Arctic & Antarctica
Figure 1. Location of the Thwaites Glacier, which forms a plug between the West Antarctica Ice Sheet and the Amundsen Sea. Sources: Quantarctica; Norwegian Polar Institute.

Antarctica - AI developed to monitor changes to the globally important Thwaites Glacier

Scientists have developed artificial intelligence techniques to track the development of crevasses - or fractures - on the Thwaites Glacier Ice Tongue in west Antarctica.

CAPTION Scientists have mapped the crevasses on the Thwaites Glacier Ice Tongue through time using deep learning. This new research marks a change in the way in which the structural and dynamic properties of ice shelves can be investigated. Credit: Trystan Surawy-StepneyCREDITTrystan Surawy-Stepney, University of Leeds

A team of scientists from the University of Leeds and University of Bristol have adapted an AI algorithm originally developed to identify cells in microscope images to spot crevasses forming in the ice from satellite images. Crevasses are indicators of stresses building-up in the glacier.

Thwaites is a particularly important part of the Antarctic Ice Sheet because it holds enough ice to raise global sea levels by around 60 centimetres and is considered by many to be at risk of rapid retreat, threatening coastal communities around the world.

Use of AI will allow scientists to more accurately monitor and model changes to this important glacier.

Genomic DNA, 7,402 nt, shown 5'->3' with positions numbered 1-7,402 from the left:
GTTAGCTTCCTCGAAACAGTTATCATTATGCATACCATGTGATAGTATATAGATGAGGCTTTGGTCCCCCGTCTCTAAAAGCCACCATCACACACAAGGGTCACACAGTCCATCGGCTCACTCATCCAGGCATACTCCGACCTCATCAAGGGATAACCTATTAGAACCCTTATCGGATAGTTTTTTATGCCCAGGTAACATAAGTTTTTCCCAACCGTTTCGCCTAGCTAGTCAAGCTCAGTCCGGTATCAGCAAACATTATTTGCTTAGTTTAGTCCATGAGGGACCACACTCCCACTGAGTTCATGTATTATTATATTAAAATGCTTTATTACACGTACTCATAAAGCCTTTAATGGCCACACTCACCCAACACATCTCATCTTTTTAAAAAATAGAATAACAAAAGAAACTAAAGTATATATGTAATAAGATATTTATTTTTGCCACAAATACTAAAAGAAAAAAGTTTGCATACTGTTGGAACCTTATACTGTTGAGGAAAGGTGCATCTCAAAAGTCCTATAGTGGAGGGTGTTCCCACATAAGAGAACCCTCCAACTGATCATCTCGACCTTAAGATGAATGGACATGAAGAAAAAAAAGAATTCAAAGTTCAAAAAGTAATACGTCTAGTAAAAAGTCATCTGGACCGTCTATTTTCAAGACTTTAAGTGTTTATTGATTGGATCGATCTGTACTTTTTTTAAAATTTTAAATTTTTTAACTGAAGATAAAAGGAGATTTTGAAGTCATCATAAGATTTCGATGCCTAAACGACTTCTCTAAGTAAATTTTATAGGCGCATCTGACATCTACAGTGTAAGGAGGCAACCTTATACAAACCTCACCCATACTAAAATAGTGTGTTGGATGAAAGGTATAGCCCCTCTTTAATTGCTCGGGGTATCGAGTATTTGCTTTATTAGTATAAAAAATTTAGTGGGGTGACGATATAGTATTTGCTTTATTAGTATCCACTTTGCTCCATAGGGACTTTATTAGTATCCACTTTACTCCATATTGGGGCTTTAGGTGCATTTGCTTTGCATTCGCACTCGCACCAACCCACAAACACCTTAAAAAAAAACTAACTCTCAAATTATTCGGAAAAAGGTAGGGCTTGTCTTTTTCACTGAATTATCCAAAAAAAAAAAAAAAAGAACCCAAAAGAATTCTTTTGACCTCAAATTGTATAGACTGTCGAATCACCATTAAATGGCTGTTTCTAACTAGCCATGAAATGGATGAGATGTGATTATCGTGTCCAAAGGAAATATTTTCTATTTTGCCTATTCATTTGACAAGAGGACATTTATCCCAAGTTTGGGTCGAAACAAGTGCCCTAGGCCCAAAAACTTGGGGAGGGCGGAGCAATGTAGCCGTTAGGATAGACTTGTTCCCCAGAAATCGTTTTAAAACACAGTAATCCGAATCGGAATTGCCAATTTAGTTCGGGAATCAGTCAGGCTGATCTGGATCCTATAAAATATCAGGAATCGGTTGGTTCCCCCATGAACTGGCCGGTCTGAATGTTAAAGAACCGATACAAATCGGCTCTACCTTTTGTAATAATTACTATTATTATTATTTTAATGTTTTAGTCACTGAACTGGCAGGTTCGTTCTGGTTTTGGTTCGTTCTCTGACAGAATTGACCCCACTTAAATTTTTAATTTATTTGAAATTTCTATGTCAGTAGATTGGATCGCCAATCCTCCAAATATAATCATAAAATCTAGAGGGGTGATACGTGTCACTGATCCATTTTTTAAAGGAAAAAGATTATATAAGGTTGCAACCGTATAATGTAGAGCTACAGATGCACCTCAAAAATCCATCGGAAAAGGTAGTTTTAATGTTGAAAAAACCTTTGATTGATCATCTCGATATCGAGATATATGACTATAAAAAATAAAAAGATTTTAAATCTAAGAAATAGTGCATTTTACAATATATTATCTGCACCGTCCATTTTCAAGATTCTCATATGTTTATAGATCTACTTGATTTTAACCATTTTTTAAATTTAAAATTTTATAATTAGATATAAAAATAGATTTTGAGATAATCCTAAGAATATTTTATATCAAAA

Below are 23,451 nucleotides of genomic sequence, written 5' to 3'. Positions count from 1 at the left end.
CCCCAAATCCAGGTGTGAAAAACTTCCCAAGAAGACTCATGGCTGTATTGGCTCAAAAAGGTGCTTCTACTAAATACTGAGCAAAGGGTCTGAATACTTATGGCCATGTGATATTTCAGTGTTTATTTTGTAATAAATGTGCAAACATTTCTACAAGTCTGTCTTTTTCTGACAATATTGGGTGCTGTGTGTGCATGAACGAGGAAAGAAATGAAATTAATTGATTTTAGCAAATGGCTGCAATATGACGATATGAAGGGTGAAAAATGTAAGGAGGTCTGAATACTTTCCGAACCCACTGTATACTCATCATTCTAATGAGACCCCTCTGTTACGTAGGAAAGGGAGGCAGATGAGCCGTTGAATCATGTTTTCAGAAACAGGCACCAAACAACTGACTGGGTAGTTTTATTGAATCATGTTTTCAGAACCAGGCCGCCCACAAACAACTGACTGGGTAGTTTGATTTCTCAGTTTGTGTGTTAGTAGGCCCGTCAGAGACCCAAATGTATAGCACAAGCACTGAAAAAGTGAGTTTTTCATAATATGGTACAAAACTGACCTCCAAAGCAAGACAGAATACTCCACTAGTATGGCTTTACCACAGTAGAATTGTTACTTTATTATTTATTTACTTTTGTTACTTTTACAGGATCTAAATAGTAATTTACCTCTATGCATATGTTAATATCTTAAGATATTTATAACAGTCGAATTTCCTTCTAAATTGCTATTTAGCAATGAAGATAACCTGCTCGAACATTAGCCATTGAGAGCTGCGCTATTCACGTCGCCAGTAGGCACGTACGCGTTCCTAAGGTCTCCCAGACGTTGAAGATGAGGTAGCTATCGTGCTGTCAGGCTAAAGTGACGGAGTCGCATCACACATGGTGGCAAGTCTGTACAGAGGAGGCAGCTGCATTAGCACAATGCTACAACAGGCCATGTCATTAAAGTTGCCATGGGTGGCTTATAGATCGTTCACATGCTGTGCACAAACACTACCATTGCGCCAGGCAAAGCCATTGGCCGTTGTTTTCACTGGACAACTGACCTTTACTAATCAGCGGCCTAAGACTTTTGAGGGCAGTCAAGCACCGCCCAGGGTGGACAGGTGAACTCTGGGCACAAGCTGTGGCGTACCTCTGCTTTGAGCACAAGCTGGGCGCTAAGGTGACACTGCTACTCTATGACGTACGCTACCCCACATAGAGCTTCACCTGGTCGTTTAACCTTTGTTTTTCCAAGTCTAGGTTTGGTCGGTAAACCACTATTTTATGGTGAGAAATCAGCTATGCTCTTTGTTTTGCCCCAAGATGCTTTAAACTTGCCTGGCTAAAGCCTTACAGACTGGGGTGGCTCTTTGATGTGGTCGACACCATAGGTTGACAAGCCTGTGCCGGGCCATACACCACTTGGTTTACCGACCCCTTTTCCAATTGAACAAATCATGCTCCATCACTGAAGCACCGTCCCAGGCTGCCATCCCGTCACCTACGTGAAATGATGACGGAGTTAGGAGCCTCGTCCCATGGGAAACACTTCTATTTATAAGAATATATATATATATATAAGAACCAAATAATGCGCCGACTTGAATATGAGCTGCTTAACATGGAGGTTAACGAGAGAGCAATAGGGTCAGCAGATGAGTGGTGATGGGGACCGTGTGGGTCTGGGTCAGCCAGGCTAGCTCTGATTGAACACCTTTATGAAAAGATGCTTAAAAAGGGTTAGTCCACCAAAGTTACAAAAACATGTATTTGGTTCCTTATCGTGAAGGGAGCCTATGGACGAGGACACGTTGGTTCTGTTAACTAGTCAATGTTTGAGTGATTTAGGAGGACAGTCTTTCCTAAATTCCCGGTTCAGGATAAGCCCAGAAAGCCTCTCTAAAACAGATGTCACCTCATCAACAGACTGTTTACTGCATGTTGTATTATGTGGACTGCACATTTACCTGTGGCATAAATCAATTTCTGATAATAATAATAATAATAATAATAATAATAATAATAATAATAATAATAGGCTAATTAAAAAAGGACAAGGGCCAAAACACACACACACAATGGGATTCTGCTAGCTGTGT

Published today (Monday, Jan 9) in the journal Nature Geoscience, the research focussed on a part of the glacier system where the ice flows into the sea and begins to float. Where this happens is known as the grounding line and it forms the start of the Thwaites Eastern Ice Shelf and the Thwaites Glacier Ice Tongue, which is also an ice shelf.  

Despite being small in comparison to the size of the entire glacier, changes to these ice shelves could have wide-ranging implications for the whole glacier system and future sea-level rise.

The scientists wanted to know if crevassing or fracture formation in the glacier was more likely to occur with changes to the speed of the ice flow.

Development of the algorithm

Using machine learning, the researchers taught a computer to look at radar satellite images and identify changes over the last decade. The images were taken by the European Space Agency’s Sentinel-1 satellites, which can “see” through the top layer of snow and onto the glacier, revealing the fractured surface of the ice normally hidden from sight.  

The analysis revealed that over the last six years, the Thwaites Glacier ice tongue has sped up and slowed down twice, by around 40% each time - from four km/year to six km/year before slowing. This is a a substantial increase in the magnitude and frequency of speed change compared with past records.  

The study found a complex interplay between crevasse formation and speed of the ice flow. When the ice flow quickens or slows, more crevasses are likely to form. In turn, the increase in crevasses causes the ice to change speed as the level of friction between the ice and underlying rock alters.  

Dr Anna Hogg, a glaciologist in the Satellite Ice Dynamics group at Leeds and an author on the study, said: “Dynamic changes on ice shelves are traditionally thought to occur on timescales of decades to centuries, so it was surprising to see this huge glacier speed up and slow down so quickly.”  

“The study also demonstrates the key role that fractures play in un-corking the flow of ice - a process known as 'unbuttressing'.  

“Ice sheet models must be evolved to account for the fact that ice can fracture, which will allow us to measure future sea level contributions more accurately.”  


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